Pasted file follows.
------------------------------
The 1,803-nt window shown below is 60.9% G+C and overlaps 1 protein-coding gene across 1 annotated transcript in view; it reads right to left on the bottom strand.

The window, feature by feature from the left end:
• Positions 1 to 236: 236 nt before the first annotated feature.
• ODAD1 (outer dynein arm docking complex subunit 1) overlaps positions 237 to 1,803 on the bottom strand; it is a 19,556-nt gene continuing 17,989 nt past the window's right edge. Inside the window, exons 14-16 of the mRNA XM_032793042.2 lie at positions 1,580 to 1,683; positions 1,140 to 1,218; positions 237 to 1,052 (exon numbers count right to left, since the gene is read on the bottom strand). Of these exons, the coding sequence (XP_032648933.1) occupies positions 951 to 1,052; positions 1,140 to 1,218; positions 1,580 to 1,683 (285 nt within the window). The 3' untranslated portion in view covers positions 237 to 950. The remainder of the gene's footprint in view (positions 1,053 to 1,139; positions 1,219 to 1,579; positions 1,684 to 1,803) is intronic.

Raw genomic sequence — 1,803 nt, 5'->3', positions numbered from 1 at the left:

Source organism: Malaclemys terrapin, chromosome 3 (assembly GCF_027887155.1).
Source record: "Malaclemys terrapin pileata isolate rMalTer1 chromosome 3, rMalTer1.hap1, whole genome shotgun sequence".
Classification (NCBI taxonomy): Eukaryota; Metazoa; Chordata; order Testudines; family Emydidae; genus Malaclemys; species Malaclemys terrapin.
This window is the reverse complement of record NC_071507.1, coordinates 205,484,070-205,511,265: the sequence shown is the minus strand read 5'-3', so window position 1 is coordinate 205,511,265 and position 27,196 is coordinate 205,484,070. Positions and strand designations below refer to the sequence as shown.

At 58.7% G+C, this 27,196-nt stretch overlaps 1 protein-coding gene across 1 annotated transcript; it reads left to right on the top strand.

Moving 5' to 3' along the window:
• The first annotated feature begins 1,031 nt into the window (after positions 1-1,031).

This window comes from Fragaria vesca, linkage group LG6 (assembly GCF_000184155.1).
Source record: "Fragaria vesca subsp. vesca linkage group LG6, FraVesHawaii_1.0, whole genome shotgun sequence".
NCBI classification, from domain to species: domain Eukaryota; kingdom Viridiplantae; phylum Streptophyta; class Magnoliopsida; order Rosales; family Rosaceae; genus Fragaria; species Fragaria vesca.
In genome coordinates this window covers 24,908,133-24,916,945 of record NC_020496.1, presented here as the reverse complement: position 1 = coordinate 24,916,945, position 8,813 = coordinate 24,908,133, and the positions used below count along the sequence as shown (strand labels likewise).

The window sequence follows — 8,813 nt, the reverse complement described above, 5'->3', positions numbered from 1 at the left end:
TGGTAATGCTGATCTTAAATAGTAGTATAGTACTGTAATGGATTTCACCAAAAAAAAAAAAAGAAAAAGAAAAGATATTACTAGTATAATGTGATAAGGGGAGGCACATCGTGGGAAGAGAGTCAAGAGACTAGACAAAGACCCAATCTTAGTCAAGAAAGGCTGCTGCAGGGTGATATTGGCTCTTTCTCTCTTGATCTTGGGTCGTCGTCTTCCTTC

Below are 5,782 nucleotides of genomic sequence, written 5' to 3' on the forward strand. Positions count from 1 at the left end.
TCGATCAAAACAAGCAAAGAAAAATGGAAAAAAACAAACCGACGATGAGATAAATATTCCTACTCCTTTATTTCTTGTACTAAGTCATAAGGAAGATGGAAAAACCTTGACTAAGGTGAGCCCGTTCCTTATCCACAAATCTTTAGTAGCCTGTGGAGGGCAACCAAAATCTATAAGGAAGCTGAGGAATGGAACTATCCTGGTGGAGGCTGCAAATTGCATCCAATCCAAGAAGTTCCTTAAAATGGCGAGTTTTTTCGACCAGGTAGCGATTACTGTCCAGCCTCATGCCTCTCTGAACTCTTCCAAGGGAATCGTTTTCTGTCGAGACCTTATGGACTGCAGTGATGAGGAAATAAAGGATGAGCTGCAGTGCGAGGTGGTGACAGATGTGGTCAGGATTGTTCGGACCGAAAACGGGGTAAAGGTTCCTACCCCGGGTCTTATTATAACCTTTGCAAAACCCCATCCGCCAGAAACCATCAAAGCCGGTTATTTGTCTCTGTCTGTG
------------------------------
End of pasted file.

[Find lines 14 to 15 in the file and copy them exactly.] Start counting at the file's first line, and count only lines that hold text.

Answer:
Source record: "Fragaria vesca subsp. vesca linkage group LG6, FraVesHawaii_1.0, whole genome shotgun sequence".
NCBI classification, from domain to species: domain Eukaryota; kingdom Viridiplantae; phylum Streptophyta; class Magnoliopsida; order Rosales; family Rosaceae; genus Fragaria; species Fragaria vesca.